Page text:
Call it Fashion Week for budget wonks. In a city known more for sensible shoes than stylish stilettos, Washington is entering a week like no other.
The action begins Monday, with a White House “fiscal responsibility summit” aimed at focusing attention on the exploding budget deficit and looming insolvency of entitlement programs. On Tuesday night, President Obama delivers a State-of-the-Union-like speech to a joint session of Congress.
Taken as a whole, the week is shaping up to be equal parts substance and public relations. On Monday, Obama is expected to announce that he plans to cut the budget deficit in half by the end of his term. The White House projects that the inherited deficit of $1.3 trillion will be reduced to $533 billion by 2013, as the US withdraws troops from Iraq and raises taxes on business and the wealthy, according to published reports.
Much has been made of former President Bill Clinton’s suggestion that Obama speak a bit more optimistically about the economy to raise consumer confidence. But the president is walking a fine line, as economic indicators grow increasingly bleak.
“In terms of tone, he has to strike a balance,” says political analyst Stuart Rothenberg. “He can’t say we’ve turned things around, things are going to get better, because he doesn’t know if that’s the case.”
If Obama sounds too upbeat, he will be quickly seen as out of touch, Mr. Rothenberg adds. “But I think Clinton’s probably right: There’s a danger of talking down the economy,” he says. “Since psychology is such a critical part of the economy and our ability to get out of the current spiral, he has to address that.”
By starting the week with a three-hour summit on “fiscal responsibility,” Obama signals that longer-term fiscal problems must be considered in conjunction with the immediate economic crisis. Discussions will touch Social Security, healthcare, tax reform, and the budget process. The 130 invitees include lawmakers, scholars, and leaders of advocacy groups.
On the face of it, talking about reducing the deficit – which entails budget cuts, tax increases, and politically risky changes to entitlements – may seem to contradict the spending increases and tax cuts just put in place in Obama’s $787 billion stimulus plan.
“It does sound like stepping on the gas and on the brake at the same time,” says Robert Bixby, executive director of the Concord Coalition, which advocates fiscal discipline. “In fact, I think it’s complementary.”
Over the next several years, he says, the nation will be spending and borrowing vast sums of money, and by focusing concurrently on how to bring back balance, it sends a signal to both the political and financial communities that there’s an “end game, that there’s an exit strategy to this massive borrowing.”
This signal is also important for foreign lenders who are providing most of the capital for US deficit spending. “They will need to see at some point that there’s a viability plan, just like we demand from the auto companies,” says Mr. Bixby.
Monday’s summit is not intended to reach conclusions or launch initiatives, but to frame the debate. A bipartisan group of budget experts recommended Thursday that the summit be followed by creation of a bipartisan, independent commission that would craft a solution to America’s long-term fiscal problems. Based on the model of military base-closing commissions, the group would present recommendations to Congress for an up-or-down vote.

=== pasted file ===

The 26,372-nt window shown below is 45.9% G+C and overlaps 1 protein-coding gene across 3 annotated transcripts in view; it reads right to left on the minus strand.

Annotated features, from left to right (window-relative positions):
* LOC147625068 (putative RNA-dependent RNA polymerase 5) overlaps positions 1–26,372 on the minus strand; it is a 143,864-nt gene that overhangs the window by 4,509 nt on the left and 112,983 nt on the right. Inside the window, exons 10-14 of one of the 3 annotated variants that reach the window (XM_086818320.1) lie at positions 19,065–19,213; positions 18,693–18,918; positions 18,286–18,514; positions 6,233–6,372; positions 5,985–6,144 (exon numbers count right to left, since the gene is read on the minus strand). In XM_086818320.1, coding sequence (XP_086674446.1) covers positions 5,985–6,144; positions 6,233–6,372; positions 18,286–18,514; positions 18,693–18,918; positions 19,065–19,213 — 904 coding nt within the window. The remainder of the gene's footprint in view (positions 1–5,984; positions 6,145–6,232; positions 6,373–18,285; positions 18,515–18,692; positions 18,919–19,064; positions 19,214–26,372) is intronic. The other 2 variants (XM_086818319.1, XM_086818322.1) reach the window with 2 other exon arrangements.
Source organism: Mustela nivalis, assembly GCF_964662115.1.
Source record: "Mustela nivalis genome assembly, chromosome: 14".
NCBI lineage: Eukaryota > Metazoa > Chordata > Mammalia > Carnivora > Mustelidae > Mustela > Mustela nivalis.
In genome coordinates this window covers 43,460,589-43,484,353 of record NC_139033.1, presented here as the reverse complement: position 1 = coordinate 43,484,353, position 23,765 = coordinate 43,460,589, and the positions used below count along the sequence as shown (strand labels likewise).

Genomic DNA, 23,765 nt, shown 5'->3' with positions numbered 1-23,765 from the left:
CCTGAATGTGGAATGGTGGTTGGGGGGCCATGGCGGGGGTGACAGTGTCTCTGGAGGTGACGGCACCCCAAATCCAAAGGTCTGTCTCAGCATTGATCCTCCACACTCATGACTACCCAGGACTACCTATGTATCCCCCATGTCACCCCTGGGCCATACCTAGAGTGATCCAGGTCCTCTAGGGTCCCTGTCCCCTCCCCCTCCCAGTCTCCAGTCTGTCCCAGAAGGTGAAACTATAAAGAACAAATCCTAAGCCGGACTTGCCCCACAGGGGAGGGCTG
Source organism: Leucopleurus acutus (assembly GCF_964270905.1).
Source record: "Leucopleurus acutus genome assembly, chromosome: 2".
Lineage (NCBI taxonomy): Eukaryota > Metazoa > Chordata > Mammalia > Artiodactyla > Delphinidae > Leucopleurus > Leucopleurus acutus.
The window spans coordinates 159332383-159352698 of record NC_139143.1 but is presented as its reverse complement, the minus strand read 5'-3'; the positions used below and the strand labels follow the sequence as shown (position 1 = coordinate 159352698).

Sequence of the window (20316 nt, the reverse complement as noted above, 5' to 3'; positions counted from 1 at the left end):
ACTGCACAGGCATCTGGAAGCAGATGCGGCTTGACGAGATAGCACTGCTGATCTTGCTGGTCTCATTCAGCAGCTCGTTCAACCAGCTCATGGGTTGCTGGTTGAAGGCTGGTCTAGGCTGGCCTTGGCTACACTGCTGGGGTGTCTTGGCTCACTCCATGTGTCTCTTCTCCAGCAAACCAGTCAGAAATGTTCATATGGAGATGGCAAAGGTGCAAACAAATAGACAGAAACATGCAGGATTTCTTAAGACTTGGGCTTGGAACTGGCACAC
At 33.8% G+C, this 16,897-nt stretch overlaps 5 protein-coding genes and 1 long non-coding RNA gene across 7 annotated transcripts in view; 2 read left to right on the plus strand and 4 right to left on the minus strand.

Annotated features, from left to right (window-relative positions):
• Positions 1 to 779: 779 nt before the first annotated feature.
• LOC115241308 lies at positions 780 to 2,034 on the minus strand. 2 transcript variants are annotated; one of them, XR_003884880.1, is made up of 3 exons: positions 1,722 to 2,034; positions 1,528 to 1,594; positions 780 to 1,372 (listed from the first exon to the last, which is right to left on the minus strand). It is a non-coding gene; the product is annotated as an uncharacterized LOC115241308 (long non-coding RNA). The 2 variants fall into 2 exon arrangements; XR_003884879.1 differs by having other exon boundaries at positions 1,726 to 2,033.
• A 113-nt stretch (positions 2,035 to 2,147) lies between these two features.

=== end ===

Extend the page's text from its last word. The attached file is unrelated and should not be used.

In terms of substance, the week’s highlight will come Thursday, with the unveiling of Obama’s first budget. Though it will be more an outline than a detailed blueprint, as is customary for a new president, enough will be there to provide a sense of the Obama administration’s direction. The full budget will be ready in April.
“One of the things that the president really has to do with the budget is to send a clear, credible signal that there is a long-term plan to save the economy and keep the federal budget from going over a cliff,” says William Galston, who served as domestic policy adviser in the Clinton White House.
Already, the Obama administration has signaled an end to what it calls the budgetary “gimmicks” of the Bush administration, such as keeping Iraq and Afghan war and disaster spending off budget.
No one doubts the numbers will be ugly. A paper released Thursday by two economists, Alan Auerbach of the University of California, Berkeley, and William Gale of the Brookings Institution, projects that in 2009, the federal deficit will be larger as a share of the economy than at any time since World War II.
Even under optimistic assumptions, they write, “the deficit is projected to average at least $1 trillion per year for the 10 years after 2009.”
It is within this gloomy context that Obama will address Congress, the nation, and the world Tuesday evening. In his weekly Internet address Saturday, the president provided a glimpse of what he is expected to say on Tuesday. He reviewed the elements of the just-signed stimulus package and the ways in which its effects will be felt. He also sought to demonstrate the interconnectedness of the economic crisis – how the banking and credit crisis links to housing and jobs.
And he stressed the importance of fiscal discipline, saying the government must do “all we can to get exploding deficits under control as our economy begins to recover.”
“In short, we cannot successfully address any of our problems without addressing them all,” he said.